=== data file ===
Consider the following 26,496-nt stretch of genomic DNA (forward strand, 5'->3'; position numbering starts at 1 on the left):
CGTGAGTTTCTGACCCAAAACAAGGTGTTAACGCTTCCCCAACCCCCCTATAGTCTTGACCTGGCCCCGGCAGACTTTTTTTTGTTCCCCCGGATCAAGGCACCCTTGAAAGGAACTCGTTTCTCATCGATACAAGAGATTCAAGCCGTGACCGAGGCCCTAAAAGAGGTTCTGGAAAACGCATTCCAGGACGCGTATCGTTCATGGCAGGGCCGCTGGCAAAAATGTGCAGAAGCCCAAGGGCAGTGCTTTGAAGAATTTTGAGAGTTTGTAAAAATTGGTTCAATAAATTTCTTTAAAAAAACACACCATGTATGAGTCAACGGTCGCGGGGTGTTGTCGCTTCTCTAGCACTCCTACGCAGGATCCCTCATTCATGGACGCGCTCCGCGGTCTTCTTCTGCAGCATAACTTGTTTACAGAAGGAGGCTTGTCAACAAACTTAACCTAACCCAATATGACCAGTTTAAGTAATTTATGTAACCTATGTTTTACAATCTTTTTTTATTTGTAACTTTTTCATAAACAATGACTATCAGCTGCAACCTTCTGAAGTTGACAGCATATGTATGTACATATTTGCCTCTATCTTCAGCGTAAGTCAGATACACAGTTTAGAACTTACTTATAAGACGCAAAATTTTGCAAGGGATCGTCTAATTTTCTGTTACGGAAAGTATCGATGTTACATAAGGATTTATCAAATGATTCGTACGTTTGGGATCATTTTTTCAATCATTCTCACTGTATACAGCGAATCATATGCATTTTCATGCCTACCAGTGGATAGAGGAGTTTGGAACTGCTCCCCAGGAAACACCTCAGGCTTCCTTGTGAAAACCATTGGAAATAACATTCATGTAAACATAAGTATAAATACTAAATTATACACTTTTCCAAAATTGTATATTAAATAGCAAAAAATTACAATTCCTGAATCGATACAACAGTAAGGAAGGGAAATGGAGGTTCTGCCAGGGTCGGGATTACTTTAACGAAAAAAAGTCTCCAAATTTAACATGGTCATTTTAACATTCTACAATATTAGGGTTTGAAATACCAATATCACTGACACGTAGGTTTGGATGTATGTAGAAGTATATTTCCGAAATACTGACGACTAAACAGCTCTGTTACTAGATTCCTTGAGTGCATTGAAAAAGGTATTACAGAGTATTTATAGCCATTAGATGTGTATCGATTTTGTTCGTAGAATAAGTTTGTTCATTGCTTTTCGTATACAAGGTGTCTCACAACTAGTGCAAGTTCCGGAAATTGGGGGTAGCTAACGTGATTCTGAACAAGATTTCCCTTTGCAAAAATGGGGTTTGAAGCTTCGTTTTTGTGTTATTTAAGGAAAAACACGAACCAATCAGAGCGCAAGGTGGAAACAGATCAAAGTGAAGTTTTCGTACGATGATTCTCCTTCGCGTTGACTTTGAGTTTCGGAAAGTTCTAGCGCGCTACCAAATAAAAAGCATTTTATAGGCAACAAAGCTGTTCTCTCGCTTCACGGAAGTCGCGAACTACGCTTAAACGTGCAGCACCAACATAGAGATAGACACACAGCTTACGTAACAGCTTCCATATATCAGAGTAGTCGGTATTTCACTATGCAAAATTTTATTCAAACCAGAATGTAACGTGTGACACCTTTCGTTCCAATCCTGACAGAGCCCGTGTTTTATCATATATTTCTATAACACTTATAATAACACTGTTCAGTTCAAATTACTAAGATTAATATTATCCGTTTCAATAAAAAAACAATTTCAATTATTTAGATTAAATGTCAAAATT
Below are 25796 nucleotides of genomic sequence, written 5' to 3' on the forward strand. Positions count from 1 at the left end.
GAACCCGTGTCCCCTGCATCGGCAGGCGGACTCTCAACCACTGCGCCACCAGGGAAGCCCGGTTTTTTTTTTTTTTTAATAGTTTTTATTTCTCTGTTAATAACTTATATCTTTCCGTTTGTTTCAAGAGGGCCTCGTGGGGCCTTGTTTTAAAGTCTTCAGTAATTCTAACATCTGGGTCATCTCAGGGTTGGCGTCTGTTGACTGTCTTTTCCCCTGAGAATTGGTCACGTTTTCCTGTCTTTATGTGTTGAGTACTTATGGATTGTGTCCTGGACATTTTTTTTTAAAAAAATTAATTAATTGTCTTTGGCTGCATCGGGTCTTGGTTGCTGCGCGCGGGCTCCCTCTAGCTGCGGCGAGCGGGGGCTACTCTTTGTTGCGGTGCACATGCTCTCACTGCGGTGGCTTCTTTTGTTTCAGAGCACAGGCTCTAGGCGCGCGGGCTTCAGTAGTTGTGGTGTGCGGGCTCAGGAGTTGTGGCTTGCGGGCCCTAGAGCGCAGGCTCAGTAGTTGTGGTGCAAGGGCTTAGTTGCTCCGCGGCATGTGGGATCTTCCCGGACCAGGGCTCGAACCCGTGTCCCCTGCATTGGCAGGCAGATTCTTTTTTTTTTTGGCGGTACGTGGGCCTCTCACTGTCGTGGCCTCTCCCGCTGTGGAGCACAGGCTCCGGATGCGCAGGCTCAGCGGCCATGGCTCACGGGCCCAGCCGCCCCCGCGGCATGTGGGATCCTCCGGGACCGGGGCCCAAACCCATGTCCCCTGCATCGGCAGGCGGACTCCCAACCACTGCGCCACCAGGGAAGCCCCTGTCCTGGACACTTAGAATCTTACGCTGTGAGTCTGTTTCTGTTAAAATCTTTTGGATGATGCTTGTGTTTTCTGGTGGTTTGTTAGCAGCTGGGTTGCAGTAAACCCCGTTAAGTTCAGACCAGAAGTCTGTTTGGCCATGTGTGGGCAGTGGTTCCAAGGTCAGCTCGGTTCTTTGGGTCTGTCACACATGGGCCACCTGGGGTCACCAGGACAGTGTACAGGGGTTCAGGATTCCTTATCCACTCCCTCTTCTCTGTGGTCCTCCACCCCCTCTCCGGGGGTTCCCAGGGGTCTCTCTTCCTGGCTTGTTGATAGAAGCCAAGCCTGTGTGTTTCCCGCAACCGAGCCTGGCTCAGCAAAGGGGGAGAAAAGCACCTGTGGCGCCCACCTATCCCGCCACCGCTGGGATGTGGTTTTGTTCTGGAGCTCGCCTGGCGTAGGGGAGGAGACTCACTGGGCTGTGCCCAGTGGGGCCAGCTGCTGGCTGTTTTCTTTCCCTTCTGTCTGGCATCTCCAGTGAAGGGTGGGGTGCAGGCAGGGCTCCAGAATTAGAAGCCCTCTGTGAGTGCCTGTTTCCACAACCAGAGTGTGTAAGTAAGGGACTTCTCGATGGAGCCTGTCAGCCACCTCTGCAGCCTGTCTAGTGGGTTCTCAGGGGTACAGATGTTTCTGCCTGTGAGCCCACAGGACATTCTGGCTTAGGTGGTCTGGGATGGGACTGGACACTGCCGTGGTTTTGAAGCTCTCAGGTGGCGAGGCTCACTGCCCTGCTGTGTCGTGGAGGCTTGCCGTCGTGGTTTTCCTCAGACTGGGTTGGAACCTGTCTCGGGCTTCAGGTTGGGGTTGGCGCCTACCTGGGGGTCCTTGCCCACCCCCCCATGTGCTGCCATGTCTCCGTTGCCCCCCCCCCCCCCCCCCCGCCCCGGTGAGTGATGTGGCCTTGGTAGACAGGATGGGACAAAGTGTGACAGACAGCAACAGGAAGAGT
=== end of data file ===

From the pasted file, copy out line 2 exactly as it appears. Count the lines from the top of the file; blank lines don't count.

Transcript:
CGTGAGTTTCTGACCCAAAACAAGGTGTTAACGCTTCCCCAACCCCCCTATAGTCTTGACCTGGCCCCGGCAGACTTTTTTTTGTTCCCCCGGATCAAGGCACCCTTGAAAGGAACTCGTTTCTCATCGATACAAGAGATTCAAGCCGTGACCGAGGCCCTAAAAGAGGTTCTGGAAAACGCATTCCAGGACGCGTATCGTTCATGGCAGGGCCGCTGGCAAAAATGTGCAGAAGCCCAAGGGCAGTGCTTTGAAGAATTTTGAGAGTTTGTAAAAATTGGTTCAATAAATTTCTTTAAAAAAACACACCATGTATGAGTCAACGGTCGCGGGGTGTTGTCGCTTCTCTAGCACTCCTACGCAGGATCCCTCATTCATGGACGCGCTCCGCGGTCTTCTTCTGCAGCATAACTTGTTTACAGAAGGAGGCTTGTCAACAAACTTAACCTAACCCAATATGACCAGTTTAAGTAATTTATGTAACCTATGTTTTACAATCTTTTTTTATTTGTAACTTTTTCATAAACAATGACTATCAGCTGCAACCTTCTGAAGTTGACAGCATATGTATGTACATATTTGCCTCTATCTTCAGCGTAAGTCAGATACACAGTTTAGAACTTACTTATAAGACGCAAAATTTTGCAAGGGATCGTCTAATTTTCTGTTACGGAAAGTATCGATGTTACATAAGGATTTATCAAATGATTCGTACGTTTGGGATCATTTTTTCAATCATTCTCACTGTATACAGCGAATCATATGCATTTTCATGCCTACCAGTGGATAGAGGAGTTTGGAACTGCTCCCCAGGAAACACCTCAGGCTTCCTTGTGAAAACCATTGGAAATAACATTCATGTAAACATAAGTATAAATACTAAATTATACACTTTTCCAAAATTGTATATTAAATAGCAAAAAATTACAATTCCTGAATCGATACAACAGTAAGGAAGGGAAATGGAGGTTCTGCCAGGGTCGGGATTACTTTAACGAAAAAAAGTCTCCAAATTTAACATGGTCATTTTAACATTCTACAATATTAGGGTTTGAAATACCAATATCACTGACACGTAGGTTTGGATGTATGTAGAAGTATATTTCCGAAATACTGACGACTAAACAGCTCTGTTACTAGATTCCTTGAGTGCATTGAAAAAGGTATTACAGAGTATTTATAGCCATTAGATGTGTATCGATTTTGTTCGTAGAATAAGTTTGTTCATTGCTTTTCGTATACAAGGTGTCTCACAACTAGTGCAAGTTCCGGAAATTGGGGGTAGCTAACGTGATTCTGAACAAGATTTCCCTTTGCAAAAATGGGGTTTGAAGCTTCGTTTTTGTGTTATTTAAGGAAAAACACGAACCAATCAGAGCGCAAGGTGGAAACAGATCAAAGTGAAGTTTTCGTACGATGATTCTCCTTCGCGTTGACTTTGAGTTTCGGAAAGTTCTAGCGCGCTACCAAATAAAAAGCATTTTATAGGCAACAAAGCTGTTCTCTCGCTTCACGGAAGTCGCGAACTACGCTTAAACGTGCAGCACCAACATAGAGATAGACACACAGCTTACGTAACAGCTTCCATATATCAGAGTAGTCGGTATTTCACTATGCAAAATTTTATTCAAACCAGAATGTAACGTGTGACACCTTTCGTTCCAATCCTGACAGAGCCCGTGTTTTATCATATATTTCTATAACACTTATAATAACACTGTTCAGTTCAAATTACTAAGATTAATATTATCCGTTTCAATAAAAAAACAATTTCAATTATTTAGATTAAATGTCAAAATT